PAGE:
May 19, 2011
    I can't wait to see what this thread shows up. I hope that there are some out there!!!
     
  7. Celtictrinity

    Celtictrinity Out Of The Brooder

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    I'm almost afraid to post in this thread...=-) Although I'm hoping to have somewhat of a good story to tell you...

    We ordered 15 pullets from Ideal in February this year and received them in good condition. Didn't lose one. However, we bought them for my daughter's 4-H project because she wanted to learn about chickens. After researching a bit more, looking and asking around, I got several recommendations for a small place in the heart of Portland, Or (about 45 mins away from where we live.) It's a little farm store that is big into organic and was said to get quality birds from multiple sources. We went in and walked away with an EE (just because I love them!), a Silver Grey Dorking and a Silver-Laced Wyandotte. I asked them where they get their birds and they said that while they do have multiple sources, most of them are contracted through Privet Hatchery in New Mexico.

    Fast forward to this week. My daughter has 11 birds at the county fair. All eleven competed in the open class and six of those competed in the 4-H classes as well. Her Silver Laced Wyandotte received overall:

    Open Class
    1st in Silver Laced Wyandottes
    Champion of Wyandottes (Overall)
    Reserve Grand Champion Overall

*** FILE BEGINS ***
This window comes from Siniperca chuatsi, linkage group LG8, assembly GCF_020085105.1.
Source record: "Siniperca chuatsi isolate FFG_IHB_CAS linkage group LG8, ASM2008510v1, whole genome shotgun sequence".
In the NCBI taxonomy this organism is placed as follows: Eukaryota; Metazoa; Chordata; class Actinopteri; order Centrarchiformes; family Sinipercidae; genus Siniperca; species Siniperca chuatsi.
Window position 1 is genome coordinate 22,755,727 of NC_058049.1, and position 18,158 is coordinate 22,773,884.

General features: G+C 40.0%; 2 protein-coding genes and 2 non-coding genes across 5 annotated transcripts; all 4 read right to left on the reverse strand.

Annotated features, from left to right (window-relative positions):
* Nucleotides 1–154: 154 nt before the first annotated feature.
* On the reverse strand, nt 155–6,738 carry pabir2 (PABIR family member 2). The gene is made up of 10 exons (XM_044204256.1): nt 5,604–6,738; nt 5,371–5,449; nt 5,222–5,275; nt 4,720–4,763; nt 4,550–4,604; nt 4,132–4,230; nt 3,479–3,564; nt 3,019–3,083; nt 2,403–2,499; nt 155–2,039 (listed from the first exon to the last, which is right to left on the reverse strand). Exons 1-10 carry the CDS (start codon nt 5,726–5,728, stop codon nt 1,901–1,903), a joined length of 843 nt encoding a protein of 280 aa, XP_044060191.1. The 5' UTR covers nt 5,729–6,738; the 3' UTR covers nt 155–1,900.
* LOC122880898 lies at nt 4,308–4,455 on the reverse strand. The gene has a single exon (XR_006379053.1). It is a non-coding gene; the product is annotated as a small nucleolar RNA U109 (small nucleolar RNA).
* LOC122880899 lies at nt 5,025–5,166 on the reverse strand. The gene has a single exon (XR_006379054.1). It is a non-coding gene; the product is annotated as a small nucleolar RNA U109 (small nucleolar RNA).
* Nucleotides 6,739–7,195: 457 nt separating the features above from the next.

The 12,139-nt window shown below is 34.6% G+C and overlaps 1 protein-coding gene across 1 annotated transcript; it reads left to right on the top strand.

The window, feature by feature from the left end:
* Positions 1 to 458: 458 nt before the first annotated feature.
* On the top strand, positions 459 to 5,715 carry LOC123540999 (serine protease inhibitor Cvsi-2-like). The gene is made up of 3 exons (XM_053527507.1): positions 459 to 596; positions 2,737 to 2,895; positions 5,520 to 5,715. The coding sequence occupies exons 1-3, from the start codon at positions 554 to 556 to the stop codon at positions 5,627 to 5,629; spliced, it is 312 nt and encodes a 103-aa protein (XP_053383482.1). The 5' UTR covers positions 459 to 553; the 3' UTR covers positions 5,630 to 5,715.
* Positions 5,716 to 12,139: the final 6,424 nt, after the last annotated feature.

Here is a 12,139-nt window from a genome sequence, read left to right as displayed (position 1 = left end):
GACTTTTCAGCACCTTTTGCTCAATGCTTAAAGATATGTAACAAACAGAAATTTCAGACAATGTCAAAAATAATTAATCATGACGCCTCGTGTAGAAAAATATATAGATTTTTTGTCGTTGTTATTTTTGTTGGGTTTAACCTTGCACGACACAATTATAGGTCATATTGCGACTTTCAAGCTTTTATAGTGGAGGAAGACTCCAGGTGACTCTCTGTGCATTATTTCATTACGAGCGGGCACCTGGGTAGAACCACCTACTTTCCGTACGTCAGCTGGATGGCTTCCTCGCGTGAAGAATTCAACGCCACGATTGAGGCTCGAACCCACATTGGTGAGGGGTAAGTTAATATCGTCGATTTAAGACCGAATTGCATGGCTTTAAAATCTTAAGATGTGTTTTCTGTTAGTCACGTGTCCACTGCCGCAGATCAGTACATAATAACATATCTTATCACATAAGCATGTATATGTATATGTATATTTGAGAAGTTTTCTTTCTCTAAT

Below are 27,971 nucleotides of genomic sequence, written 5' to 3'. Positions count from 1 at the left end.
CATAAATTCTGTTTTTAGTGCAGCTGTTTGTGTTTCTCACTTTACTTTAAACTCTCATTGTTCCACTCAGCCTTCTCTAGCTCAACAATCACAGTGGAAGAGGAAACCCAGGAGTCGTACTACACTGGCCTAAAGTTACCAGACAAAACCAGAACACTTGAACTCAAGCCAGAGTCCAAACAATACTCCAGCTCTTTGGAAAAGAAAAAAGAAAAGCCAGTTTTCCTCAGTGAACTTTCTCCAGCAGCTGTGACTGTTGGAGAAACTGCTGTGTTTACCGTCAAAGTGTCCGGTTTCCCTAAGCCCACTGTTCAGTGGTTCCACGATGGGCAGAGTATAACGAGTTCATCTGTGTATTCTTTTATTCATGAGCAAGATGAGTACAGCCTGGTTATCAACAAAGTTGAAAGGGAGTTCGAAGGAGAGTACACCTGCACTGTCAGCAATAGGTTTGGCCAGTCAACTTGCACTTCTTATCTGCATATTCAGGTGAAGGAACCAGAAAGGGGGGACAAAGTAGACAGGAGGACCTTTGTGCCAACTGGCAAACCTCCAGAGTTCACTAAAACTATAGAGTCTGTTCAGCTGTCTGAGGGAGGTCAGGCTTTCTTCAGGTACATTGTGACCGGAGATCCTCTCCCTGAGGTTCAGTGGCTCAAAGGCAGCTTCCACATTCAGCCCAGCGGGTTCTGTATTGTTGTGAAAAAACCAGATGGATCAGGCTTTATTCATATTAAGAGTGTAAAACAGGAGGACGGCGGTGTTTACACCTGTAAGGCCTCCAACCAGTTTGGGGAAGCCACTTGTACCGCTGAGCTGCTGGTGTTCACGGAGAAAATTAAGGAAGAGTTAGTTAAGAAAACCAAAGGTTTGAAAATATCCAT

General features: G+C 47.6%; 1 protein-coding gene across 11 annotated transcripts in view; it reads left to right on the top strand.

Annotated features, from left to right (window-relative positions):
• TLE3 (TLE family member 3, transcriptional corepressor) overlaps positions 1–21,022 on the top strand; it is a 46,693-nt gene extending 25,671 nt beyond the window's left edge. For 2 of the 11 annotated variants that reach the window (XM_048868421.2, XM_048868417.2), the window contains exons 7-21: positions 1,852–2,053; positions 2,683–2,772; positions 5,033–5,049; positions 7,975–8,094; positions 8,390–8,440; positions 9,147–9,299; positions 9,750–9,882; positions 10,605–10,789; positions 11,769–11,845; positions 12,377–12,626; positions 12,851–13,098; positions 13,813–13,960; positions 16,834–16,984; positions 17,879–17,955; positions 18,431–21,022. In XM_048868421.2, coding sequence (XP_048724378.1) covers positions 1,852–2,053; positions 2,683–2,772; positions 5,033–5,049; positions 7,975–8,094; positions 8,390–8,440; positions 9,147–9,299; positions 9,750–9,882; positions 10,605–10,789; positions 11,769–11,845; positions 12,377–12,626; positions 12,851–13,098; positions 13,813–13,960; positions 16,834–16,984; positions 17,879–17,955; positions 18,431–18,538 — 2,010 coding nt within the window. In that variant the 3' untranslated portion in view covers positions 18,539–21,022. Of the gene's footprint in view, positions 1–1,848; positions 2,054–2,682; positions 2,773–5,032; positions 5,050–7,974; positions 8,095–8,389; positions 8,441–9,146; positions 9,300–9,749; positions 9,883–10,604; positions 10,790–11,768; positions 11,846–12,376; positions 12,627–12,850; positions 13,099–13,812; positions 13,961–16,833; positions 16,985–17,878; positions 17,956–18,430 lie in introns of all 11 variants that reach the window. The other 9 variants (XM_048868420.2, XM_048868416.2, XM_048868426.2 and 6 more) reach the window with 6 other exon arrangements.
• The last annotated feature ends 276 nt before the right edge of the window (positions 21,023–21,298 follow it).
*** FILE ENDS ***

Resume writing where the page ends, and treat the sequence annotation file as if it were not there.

4-H Class
    1st in conformation
    Grand Champion Overall (Pullets)
    Best in Show (Overall)

    The judging panels for both open and 4-H class were different and most if not all had APA experience. A few of the judges told me that they would recommend finding a good quality Silver Laced Wyandotte Rooster and breeding her.

    So, I guess you would say that we -did- get a great bird out of a hatchery....but I'm not sure if it's the type of show quality you are looking for in regards to this thread. =-) Now I just need to figure out if I should heed the judges' advice...but that's a question for another thread!
     
  8. EweSheep

    EweSheep Flock Mistress

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    Celtic, if you want an honest opinion from a qualified APA judge, you can take that pullet and show it in a APA sanctioned show OR to the APA judge himself. He would give you an honest answer in what your bird should look like.

    I had a 4H judge saying my pullets I sold to a 4H kid that they are beautiful and correct. The roo (as shown for the trio package) was less desirable, because of his comb and wattles showed terrible after effects of severe frostbitten points that it didn't show much of anything and some white tips on his wing feathers which it was a no no and suggested to the kid NOT to breed him. Pullets, yes! That judge is a APA certified judge and his opinion was valued for me as a breeder.

    So, I would advise you to find a APA judge and see what he thinks of your pullet.